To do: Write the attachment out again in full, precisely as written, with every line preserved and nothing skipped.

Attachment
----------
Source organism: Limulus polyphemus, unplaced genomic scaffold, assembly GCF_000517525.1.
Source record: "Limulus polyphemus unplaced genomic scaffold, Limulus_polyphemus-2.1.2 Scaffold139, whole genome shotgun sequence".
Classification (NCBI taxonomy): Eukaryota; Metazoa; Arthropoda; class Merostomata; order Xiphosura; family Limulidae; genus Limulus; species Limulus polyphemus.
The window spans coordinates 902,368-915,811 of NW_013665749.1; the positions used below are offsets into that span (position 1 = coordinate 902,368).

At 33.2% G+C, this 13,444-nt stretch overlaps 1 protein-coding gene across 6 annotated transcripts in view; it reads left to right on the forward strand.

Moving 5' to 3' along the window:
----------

Source organism: Limulus polyphemus, unplaced genomic scaffold, assembly GCF_000517525.1.
Source record: "Limulus polyphemus unplaced genomic scaffold, Limulus_polyphemus-2.1.2 Scaffold139, whole genome shotgun sequence".
Classification (NCBI taxonomy): Eukaryota; Metazoa; Arthropoda; class Merostomata; order Xiphosura; family Limulidae; genus Limulus; species Limulus polyphemus.
The window spans coordinates 902,368-915,811 of NW_013665749.1; the positions used below are offsets into that span (position 1 = coordinate 902,368).

At 33.2% G+C, this 13,444-nt stretch overlaps 1 protein-coding gene across 6 annotated transcripts in view; it reads left to right on the forward strand.

Moving 5' to 3' along the window: